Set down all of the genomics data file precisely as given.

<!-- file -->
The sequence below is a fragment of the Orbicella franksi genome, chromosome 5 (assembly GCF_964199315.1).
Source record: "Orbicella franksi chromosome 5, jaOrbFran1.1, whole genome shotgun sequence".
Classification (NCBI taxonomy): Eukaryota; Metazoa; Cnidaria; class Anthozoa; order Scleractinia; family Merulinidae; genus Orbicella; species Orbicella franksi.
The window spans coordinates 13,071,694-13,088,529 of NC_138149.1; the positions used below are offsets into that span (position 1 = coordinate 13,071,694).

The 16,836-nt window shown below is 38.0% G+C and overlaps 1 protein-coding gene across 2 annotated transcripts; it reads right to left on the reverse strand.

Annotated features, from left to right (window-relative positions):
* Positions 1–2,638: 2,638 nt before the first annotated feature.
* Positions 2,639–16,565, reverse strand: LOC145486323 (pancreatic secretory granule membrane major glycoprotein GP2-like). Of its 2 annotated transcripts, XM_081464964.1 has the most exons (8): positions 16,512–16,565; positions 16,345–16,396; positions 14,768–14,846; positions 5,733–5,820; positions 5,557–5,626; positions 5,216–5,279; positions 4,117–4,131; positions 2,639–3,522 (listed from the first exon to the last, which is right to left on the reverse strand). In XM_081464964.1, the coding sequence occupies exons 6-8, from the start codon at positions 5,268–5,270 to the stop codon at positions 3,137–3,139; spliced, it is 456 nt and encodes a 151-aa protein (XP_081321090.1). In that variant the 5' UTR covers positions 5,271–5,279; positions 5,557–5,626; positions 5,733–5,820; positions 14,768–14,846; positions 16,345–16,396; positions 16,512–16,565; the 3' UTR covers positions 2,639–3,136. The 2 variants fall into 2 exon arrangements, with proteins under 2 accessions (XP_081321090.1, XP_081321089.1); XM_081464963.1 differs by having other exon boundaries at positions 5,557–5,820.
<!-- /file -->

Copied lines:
The sequence below is a fragment of the Orbicella franksi genome, chromosome 5 (assembly GCF_964199315.1).
Source record: "Orbicella franksi chromosome 5, jaOrbFran1.1, whole genome shotgun sequence".
Classification (NCBI taxonomy): Eukaryota; Metazoa; Cnidaria; class Anthozoa; order Scleractinia; family Merulinidae; genus Orbicella; species Orbicella franksi.
The window spans coordinates 13,071,694-13,088,529 of NC_138149.1; the positions used below are offsets into that span (position 1 = coordinate 13,071,694).

The 16,836-nt window shown below is 38.0% G+C and overlaps 1 protein-coding gene across 2 annotated transcripts; it reads right to left on the reverse strand.

Annotated features, from left to right (window-relative positions):
* Positions 1–2,638: 2,638 nt before the first annotated feature.
* Positions 2,639–16,565, reverse strand: LOC145486323 (pancreatic secretory granule membrane major glycoprotein GP2-like). Of its 2 annotated transcripts, XM_081464964.1 has the most exons (8): positions 16,512–16,565; positions 16,345–16,396; positions 14,768–14,846; positions 5,733–5,820; positions 5,557–5,626; positions 5,216–5,279; positions 4,117–4,131; positions 2,639–3,522 (listed from the first exon to the last, which is right to left on the reverse strand). In XM_081464964.1, the coding sequence occupies exons 6-8, from the start codon at positions 5,268–5,270 to the stop codon at positions 3,137–3,139; spliced, it is 456 nt and encodes a 151-aa protein (XP_081321090.1). In that variant the 5' UTR covers positions 5,271–5,279; positions 5,557–5,626; positions 5,733–5,820; positions 14,768–14,846; positions 16,345–16,396; positions 16,512–16,565; the 3' UTR covers positions 2,639–3,136. The 2 variants fall into 2 exon arrangements, with proteins under 2 accessions (XP_081321090.1, XP_081321089.1); XM_081464963.1 differs by having other exon boundaries at positions 5,557–5,820.